Friday, March 28, 2008

So Very Close...

The Refuge
963 Laurel Street
San Carlos, CA 94070
(650)598-9813
Chef Matt Levin
Chef de Cuisine Michael Greuel
Lunch and Dinner Tuesday through Saturday

The Refuge on Urbanspoon

Last tried: August 2009
Tried: March 2008

The concept of Refuge is intriguing, albeit possibly a bit schizophrenic. The place is described as a "wine pub," and that is exactly what it is-- a pub with a television over the bar, a row of bar stools, and banquettes lining one side of the rectangular dining room, serving burgers and sandwiches, along with a fantastic wine list, most of them procured from Kermit Lynch.

The kitchen serves a mean seared foie gras appetizer accompanied by a fried brioche round, warmed cherries, candied pecans, and a tangle of frisee greens. (The greens were a bit stringy and the brioche a little hard, but the sweet pecans, cherries and foie were magnificent in both flavor and texture.) The charcuterie selection is generously portioned (it could easily feed four adults), served with thick slices of grilled bread in addition to crackers, apricot compote, cornichons, and grainy mustard. Among the charcuterie selections, I was least crazy about the "pastrami rillette," which was simultaneously bland and somewhat gamey with an alarmingly pink-orange hue. The pork rillette, on the other hand, was rich, fatty, and satisfying (though it could have used a bit more salt). The prize on the plate was the chicken liver "mousse," which was seasoned perfectly with the exactly right grainy yet smooth texture and the ideal not-too-livery but reminiscent of foie gras taste. I could have had that for dessert.

What I was most looking forward to trying at the Refuge was the thick-cut pastrami sandwich on rye, self-proclaimed to be in the style of the famous Katz's Deli in New York, a necessary pilgrimage for me when I visit Manhattan, no matter how inconvenient, specifically for that one-of-a-kind, nothing-else-like-it-in-the-world addictive taste. I was quite happy to see that the comparison was not entirely without merit. The Refuge's pastrami is indeed thick, fatty, and soft. Had I never tasted the original, I would think it was the best pastrami I had ever tried. If I were to nitpick, the seasoning is a little too sweet, and the texture of the meat is a bit too gummy, similar to pressed meats. The saving grace is that incredible wine list. I must say I have never before had the pleasure of imbibing a 2005 red burgundy with my pastrami sandwich.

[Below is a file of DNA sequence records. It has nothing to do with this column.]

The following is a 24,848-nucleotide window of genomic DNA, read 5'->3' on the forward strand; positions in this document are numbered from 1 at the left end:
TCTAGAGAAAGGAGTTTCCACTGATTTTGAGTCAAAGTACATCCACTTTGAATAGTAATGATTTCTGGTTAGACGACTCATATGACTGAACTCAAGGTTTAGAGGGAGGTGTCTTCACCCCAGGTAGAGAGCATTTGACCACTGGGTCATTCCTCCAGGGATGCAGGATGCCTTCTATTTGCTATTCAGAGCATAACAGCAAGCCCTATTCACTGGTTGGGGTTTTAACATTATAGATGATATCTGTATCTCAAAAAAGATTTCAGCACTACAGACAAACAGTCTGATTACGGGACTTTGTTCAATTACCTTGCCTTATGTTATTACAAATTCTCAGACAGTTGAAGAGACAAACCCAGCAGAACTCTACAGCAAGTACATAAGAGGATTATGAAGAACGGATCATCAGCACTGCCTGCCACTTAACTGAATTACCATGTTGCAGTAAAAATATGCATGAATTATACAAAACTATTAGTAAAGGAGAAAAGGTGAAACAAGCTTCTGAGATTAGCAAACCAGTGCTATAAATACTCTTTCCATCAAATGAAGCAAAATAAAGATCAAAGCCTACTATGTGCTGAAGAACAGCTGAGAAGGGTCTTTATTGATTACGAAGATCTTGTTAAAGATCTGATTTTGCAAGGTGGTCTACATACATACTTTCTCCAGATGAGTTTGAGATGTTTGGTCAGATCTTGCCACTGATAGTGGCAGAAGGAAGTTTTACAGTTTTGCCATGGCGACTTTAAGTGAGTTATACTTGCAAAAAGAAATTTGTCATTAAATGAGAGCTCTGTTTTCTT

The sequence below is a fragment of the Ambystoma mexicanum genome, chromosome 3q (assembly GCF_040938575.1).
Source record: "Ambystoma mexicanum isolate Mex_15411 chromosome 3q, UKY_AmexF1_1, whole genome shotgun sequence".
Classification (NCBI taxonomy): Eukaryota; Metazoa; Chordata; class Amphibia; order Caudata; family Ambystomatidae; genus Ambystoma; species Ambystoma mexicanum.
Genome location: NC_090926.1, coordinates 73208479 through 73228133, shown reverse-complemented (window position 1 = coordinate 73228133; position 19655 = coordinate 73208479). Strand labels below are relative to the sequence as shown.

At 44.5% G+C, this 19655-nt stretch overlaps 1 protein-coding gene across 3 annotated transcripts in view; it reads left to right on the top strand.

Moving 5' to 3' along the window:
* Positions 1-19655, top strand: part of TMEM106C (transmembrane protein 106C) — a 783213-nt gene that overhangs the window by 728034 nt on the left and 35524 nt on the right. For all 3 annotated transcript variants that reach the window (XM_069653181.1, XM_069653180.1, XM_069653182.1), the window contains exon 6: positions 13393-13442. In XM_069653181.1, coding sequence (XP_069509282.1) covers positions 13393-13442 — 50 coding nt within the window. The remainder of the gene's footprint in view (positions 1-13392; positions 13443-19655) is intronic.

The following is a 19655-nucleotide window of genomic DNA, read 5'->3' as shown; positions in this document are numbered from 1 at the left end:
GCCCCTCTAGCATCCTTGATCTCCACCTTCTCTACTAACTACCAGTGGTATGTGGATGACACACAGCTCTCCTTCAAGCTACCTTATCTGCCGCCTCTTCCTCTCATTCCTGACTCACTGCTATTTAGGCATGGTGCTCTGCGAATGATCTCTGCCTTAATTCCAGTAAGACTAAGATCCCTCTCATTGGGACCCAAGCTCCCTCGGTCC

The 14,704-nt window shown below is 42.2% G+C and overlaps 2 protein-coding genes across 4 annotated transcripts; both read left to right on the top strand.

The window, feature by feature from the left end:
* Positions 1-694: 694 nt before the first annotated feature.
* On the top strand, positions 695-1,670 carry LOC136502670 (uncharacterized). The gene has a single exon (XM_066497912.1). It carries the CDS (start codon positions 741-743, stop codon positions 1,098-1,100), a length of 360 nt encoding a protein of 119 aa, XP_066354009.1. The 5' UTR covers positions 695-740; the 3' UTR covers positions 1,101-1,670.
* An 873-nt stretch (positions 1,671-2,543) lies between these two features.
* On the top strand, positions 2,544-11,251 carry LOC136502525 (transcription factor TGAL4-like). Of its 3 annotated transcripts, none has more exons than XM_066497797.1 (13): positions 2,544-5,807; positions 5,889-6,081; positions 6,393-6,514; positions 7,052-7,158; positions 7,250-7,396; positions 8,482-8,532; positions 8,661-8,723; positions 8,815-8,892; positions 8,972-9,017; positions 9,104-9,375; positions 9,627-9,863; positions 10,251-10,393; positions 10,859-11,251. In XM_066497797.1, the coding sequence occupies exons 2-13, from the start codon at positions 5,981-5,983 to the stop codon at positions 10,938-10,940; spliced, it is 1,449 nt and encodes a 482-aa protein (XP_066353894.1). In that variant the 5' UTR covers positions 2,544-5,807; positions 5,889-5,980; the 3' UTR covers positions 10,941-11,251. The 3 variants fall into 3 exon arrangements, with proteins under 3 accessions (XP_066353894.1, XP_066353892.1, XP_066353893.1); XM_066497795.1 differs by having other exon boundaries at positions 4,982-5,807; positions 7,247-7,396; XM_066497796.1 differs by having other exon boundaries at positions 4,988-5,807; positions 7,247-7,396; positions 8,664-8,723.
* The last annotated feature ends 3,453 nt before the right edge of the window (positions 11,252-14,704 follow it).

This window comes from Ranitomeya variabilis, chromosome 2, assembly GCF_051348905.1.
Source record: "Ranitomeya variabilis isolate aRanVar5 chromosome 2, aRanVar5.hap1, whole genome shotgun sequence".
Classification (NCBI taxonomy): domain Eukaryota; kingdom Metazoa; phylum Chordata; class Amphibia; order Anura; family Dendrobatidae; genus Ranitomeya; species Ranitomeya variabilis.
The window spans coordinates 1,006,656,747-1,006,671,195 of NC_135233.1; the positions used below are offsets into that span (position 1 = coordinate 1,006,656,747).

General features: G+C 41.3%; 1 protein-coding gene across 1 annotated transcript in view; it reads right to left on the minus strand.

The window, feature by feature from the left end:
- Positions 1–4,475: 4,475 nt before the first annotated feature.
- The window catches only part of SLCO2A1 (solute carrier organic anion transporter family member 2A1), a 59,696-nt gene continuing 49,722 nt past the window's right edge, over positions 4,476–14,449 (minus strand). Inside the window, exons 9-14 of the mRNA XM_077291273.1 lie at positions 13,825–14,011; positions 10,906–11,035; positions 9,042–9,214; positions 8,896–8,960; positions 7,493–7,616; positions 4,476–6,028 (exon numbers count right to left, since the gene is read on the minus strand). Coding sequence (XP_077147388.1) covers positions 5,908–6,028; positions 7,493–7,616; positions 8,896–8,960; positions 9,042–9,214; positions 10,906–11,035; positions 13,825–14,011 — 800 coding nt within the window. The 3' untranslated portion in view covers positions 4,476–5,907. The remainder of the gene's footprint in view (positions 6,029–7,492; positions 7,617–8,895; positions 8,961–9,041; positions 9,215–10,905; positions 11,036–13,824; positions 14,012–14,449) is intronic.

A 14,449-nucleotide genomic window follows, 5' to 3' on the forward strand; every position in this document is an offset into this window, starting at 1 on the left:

Did I mention the fries and beer on tap looked really tempting too?

Saturday, March 22, 2008

Places I've Eaten in Lake Tahoe

**Places I would go back to eat
*Closed

22 Bistro
Balboa Cafe*
Blue Coyote Grill
Fireside Pizza
Jiffy's Pizza
The Lodge Restaurant
Mamasake
Moody's
Oasis
Pizza Shack
PlumpJack Cafe
Sol y Lago*

**I struggled with how to say this, without sounding like a horrible spoiled yuppie, but eventually came to the conclusion that it is unavoidable. This whole blog is about indulgences anyway. Since I could find little information about dining options in the Lake Tahoe area, I decided to list what I have tried in this post.

Lake Tahoe (and nearby Truckee and Tahoe City) is generally devoid of good food. Obviously, food and wine are not what the area is known for, and the places that try to fake it, like PlumpJack Cafe and The Lodge, present the worst of all worlds-- bad expensive food. Also, sushi in the mountains is the scariest thing in the world, and there is not enough spicy sauce in the world to disguise that fact. So the italics notation in this instance refers to the best of what is available, as opposed to places I would necessarily seek out.

Jiffy's Pizza, purely for takeout (although they also deliver), is a good example of making do with what is available in the area. For a gang of snowboarders and ski instructors, they make decent pizza that is not terrible. If you find yourself lured by the cozy-looking wood cabin bearing the sign Pizza Shack, keep driving-- you will thank me. Having said that, Moody's Bistro does a killer pork belly, as soft as caramel custard and practically as sweet and rich. It also has a wine list that makes the extra driving distance in the weather worth risking.

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